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The path to profitability is less than one year for nearly two-thirds of new cloud practices, according to Microsoft partner research that the company released today.
Sixty-four percent of the 1,100 Microsoft Azure partners responding to Microsoft's cloud practice development survey said they were making money within 12 months of launching their cloud businesses. Among those partners, the median cloud-based revenue contribution to overall revenue is 20%. The proportion of revenue derived from cloud-based products and services is expected to more than double in two years, when the survey projects cloud revenue will contribute 47% of overall revenue for the Microsoft Azure partners surveyed.
The survey suggests partners with active cloud practices are optimistic about their growth prospects. That said, partners in the Microsoft survey also identified barriers to cloud adoption. Among U.S. partners, 32% cited keeping their employees up to speed and trained on the latest technologies as the top challenge for their cloud practices. Generating leads (31%) and overcoming cloud objections (27%) from customers rounded out the top three barriers cited by Microsoft Azure partners.
While Microsoft's study polled partners already in the cloud, many channel partners have yet to add cloud offerings to their service portfolios. Such companies may be reluctant to leave traditional IT customers behind or may have concerns around cash flow as they transition from IT project sales to a recurring revenue model.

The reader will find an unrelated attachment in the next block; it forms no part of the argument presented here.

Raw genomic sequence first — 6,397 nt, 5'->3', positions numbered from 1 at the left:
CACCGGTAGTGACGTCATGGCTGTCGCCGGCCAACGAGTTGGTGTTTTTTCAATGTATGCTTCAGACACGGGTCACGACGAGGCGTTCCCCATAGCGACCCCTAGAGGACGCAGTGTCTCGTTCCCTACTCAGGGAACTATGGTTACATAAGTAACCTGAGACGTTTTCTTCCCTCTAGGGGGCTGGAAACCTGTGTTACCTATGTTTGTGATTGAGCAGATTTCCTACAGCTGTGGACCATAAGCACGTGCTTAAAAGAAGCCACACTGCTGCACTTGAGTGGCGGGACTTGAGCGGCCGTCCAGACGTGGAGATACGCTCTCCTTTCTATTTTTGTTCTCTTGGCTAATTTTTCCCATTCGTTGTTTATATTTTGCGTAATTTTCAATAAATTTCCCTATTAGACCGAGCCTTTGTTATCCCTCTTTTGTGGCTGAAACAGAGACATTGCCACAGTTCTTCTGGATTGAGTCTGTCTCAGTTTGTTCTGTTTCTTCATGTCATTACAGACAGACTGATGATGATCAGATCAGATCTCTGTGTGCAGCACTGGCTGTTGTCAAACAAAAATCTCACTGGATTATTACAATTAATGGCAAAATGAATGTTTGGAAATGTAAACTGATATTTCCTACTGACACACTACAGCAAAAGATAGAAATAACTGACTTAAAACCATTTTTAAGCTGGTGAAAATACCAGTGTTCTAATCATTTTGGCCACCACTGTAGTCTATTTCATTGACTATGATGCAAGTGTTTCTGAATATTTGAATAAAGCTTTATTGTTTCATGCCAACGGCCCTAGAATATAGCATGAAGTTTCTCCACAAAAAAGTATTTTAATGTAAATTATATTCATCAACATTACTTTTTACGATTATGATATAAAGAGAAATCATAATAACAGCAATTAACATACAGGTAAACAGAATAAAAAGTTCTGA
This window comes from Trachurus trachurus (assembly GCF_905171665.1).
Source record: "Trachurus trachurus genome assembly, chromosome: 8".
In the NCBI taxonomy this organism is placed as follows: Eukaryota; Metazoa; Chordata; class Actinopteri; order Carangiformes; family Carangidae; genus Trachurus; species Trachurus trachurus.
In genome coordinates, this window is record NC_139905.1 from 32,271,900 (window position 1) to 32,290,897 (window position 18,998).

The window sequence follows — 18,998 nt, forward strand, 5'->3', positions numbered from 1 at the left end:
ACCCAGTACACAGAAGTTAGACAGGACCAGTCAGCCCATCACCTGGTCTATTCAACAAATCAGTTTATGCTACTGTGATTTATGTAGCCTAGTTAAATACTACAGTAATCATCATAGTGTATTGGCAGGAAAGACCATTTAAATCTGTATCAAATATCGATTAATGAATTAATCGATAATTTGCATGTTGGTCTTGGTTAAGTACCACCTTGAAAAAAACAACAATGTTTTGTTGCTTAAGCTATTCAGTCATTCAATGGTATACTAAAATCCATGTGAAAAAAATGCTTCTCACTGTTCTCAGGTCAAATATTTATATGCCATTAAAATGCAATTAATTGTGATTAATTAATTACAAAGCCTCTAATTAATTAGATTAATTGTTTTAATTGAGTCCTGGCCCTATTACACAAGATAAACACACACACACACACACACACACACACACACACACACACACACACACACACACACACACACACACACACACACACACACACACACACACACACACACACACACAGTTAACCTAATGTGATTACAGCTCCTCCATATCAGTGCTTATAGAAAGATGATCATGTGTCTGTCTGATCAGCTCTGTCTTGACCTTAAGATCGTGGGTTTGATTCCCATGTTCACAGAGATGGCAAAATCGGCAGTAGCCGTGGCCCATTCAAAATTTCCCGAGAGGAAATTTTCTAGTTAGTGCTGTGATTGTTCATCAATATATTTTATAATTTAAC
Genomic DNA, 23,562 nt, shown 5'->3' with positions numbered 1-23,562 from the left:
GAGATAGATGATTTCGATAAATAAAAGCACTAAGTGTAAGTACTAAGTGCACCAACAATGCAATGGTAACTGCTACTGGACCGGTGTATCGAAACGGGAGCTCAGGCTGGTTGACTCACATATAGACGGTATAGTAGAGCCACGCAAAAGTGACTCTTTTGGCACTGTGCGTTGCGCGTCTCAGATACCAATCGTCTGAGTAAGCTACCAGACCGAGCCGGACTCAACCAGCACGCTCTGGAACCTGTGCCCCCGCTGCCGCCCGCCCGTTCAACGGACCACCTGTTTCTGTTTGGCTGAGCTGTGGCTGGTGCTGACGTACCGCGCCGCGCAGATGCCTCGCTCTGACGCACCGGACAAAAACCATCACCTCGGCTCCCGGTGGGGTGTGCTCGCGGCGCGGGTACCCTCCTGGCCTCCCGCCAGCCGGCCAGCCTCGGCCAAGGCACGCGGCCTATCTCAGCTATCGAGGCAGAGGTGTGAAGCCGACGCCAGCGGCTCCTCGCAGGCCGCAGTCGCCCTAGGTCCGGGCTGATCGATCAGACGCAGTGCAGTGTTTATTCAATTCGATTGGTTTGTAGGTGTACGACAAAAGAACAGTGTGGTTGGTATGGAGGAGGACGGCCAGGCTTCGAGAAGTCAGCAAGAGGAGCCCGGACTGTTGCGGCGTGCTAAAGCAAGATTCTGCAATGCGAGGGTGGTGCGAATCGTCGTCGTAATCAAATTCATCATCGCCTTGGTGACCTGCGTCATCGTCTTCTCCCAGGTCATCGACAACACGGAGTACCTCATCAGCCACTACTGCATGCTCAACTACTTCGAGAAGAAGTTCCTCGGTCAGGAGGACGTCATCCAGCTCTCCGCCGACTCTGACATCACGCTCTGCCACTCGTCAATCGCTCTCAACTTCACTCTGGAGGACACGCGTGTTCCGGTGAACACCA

Against that backdrop, Microsoft has created four cloud practice development playbooks, also launching today and available for downloading. The playbooks cover Cloud Infrastructure & Management, Data Platform & Analytics, Cloud Application Development and Enterprise Mobility & Security.
Zoiner TejadaCEO, Solliance
The cloud research and practice development playbooks mark the latest stage in Microsoft's bid to encourage partners to offer cloud services. In 2016, Microsoft sponsored IDC research that projected a $500 billion-plus cloud spending by 2020. The resulting ebook, The Booming Cloud Opportunity, stated the case for entering the cloud, noting cloud partners outperform their peers in revenue growth and profitability.
Eduardo Kassner, CTO of Microsoft's Worldwide Channels & Programs, called last year's publication "a book of whys" and referred to this year's effort as "a book of hows."
"The playbooks are like the missing manual for building a successful consulting practice with Microsoft and Azure," added Zoiner Tejada, CEO of Solliance, an Encinitas, Calif., consulting firm and one of the partners that helped Microsoft author the playbooks.
The playbooks, Tejada said, describe what partners should be doing -- as well as the "why" -- when it comes to building a successful cloud practice.
Dave Sasson, chief strategy officer at Hanu, a Microsoft Azure partner based in Princeton, N.J., that also contributed to Microsoft's cloud practice development effort, said he was "pleasantly surprised at the amount of resources and information available to partners" in the Microsoft playbooks.
"Sometimes it is hard to keep up with all the information Microsoft publishes to partners, and these playbooks help bring some welcome order and processes that help partners like Hanu make their clients' cloud journey more successful," he said.
Sasson said the playbooks are a great resource for established Microsoft Cloud partners such as Hanu, as well as new partners.
"The step-by-step approach will be extremely helpful to partners, as well as a way to help partners navigate through many of the resources available," he said.
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